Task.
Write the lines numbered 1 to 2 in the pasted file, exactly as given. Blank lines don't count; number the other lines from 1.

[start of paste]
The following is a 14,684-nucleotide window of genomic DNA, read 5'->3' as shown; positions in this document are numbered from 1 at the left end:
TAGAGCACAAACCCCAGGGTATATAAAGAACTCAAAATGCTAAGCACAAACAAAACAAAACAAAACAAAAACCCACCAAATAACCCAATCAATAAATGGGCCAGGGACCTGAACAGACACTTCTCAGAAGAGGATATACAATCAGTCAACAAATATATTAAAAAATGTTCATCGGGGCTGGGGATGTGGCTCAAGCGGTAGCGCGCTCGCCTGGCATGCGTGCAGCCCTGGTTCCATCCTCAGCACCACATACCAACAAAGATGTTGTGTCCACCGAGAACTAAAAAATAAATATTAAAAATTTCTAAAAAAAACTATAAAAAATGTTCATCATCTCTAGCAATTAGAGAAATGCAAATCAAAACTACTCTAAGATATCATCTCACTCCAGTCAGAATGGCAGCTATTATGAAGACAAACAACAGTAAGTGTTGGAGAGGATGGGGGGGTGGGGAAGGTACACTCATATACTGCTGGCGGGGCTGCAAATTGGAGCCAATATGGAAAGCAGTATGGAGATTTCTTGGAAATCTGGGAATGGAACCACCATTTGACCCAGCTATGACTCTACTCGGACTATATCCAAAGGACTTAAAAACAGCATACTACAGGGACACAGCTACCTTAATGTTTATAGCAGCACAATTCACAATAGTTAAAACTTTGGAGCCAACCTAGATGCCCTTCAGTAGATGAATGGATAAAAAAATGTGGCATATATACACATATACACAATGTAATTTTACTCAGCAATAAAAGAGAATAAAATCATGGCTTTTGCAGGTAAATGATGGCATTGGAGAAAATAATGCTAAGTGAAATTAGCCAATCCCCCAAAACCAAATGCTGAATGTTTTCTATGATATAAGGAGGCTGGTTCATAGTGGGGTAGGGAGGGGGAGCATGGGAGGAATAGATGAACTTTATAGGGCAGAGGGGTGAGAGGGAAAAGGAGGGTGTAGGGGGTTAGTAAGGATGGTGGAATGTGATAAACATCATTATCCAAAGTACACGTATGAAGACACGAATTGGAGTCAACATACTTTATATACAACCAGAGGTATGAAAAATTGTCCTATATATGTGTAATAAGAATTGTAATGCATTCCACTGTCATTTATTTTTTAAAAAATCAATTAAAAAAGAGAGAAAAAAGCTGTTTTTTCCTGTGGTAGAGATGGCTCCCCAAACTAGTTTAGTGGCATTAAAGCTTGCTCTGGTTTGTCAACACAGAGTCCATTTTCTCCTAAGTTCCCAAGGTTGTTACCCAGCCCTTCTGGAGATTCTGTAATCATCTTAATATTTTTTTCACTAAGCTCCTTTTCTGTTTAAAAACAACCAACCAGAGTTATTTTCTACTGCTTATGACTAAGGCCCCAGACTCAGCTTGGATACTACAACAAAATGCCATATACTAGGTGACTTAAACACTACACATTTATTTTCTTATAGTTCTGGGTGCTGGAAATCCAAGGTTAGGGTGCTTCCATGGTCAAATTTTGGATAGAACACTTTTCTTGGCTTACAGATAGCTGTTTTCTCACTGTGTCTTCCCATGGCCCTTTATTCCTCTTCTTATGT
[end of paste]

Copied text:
The following is a 14,684-nucleotide window of genomic DNA, read 5'->3' as shown; positions in this document are numbered from 1 at the left end:
TAGAGCACAAACCCCAGGGTATATAAAGAACTCAAAATGCTAAGCACAAACAAAACAAAACAAAACAAAAACCCACCAAATAACCCAATCAATAAATGGGCCAGGGACCTGAACAGACACTTCTCAGAAGAGGATATACAATCAGTCAACAAATATATTAAAAAATGTTCATCGGGGCTGGGGATGTGGCTCAAGCGGTAGCGCGCTCGCCTGGCATGCGTGCAGCCCTGGTTCCATCCTCAGCACCACATACCAACAAAGATGTTGTGTCCACCGAGAACTAAAAAATAAATATTAAAAATTTCTAAAAAAAACTATAAAAAATGTTCATCATCTCTAGCAATTAGAGAAATGCAAATCAAAACTACTCTAAGATATCATCTCACTCCAGTCAGAATGGCAGCTATTATGAAGACAAACAACAGTAAGTGTTGGAGAGGATGGGGGGGTGGGGAAGGTACACTCATATACTGCTGGCGGGGCTGCAAATTGGAGCCAATATGGAAAGCAGTATGGAGATTTCTTGGAAATCTGGGAATGGAACCACCATTTGACCCAGCTATGACTCTACTCGGACTATATCCAAAGGACTTAAAAACAGCATACTACAGGGACACAGCTACCTTAATGTTTATAGCAGCACAATTCACAATAGTTAAAACTTTGGAGCCAACCTAGATGCCCTTCAGTAGATGAATGGATAAAAAAATGTGGCATATATACACATATACACAATGTAATTTTACTCAGCAATAAAAGAGAATAAAATCATGGCTTTTGCAGGTAAATGATGGCATTGGAGAAAATAATGCTAAGTGAAATTAGCCAATCCCCCAAAACCAAATGCTGAATGTTTTCTATGATATAAGGAGGCTGGTTCATAGTGGGGTAGGGAGGGGGAGCATGGGAGGAATAGATGAACTTTATAGGGCAGAGGGGTGAGAGGGAAAAGGAGGGTGTAGGGGGTTAGTAAGGATGGTGGAATGTGATAAACATCATTATCCAAAGTACACGTATGAAGACACGAATTGGAGTCAACATACTTTATATACAACCAGAGGTATGAAAAATTGTCCTATATATGTGTAATAAGAATTGTAATGCATTCCACTGTCATTTATTTTTTAAAAAATCAATTAAAAAAGAGAGAAAAAAGCTGTTTTTTCCTGTGGTAGAGATGGCTCCCCAAACTAGTTTAGTGGCATTAAAGCTTGCTCTGGTTTGTCAACACAGAGTCCATTTTCTCCTAAGTTCCCAAGGTTGTTACCCAGCCCTTCTGGAGATTCTGTAATCATCTTAATATTTTTTTCACTAAGCTCCTTTTCTGTTTAAAAACAACCAACCAGAGTTATTTTCTACTGCTTATGACTAAGGCCCCAGACTCAGCTTGGATACTACAACAAAATGCCATATACTAGGTGACTTAAACACTACACATTTATTTTCTTATAGTTCTGGGTGCTGGAAATCCAAGGTTAGGGTGCTTCCATGGTCAAATTTTGGATAGAACACTTTTCTTGGCTTACAGATAGCTGTTTTCTCACTGTGTCTTCCCATGGCCCTTTATTCCTCTTCTTATGT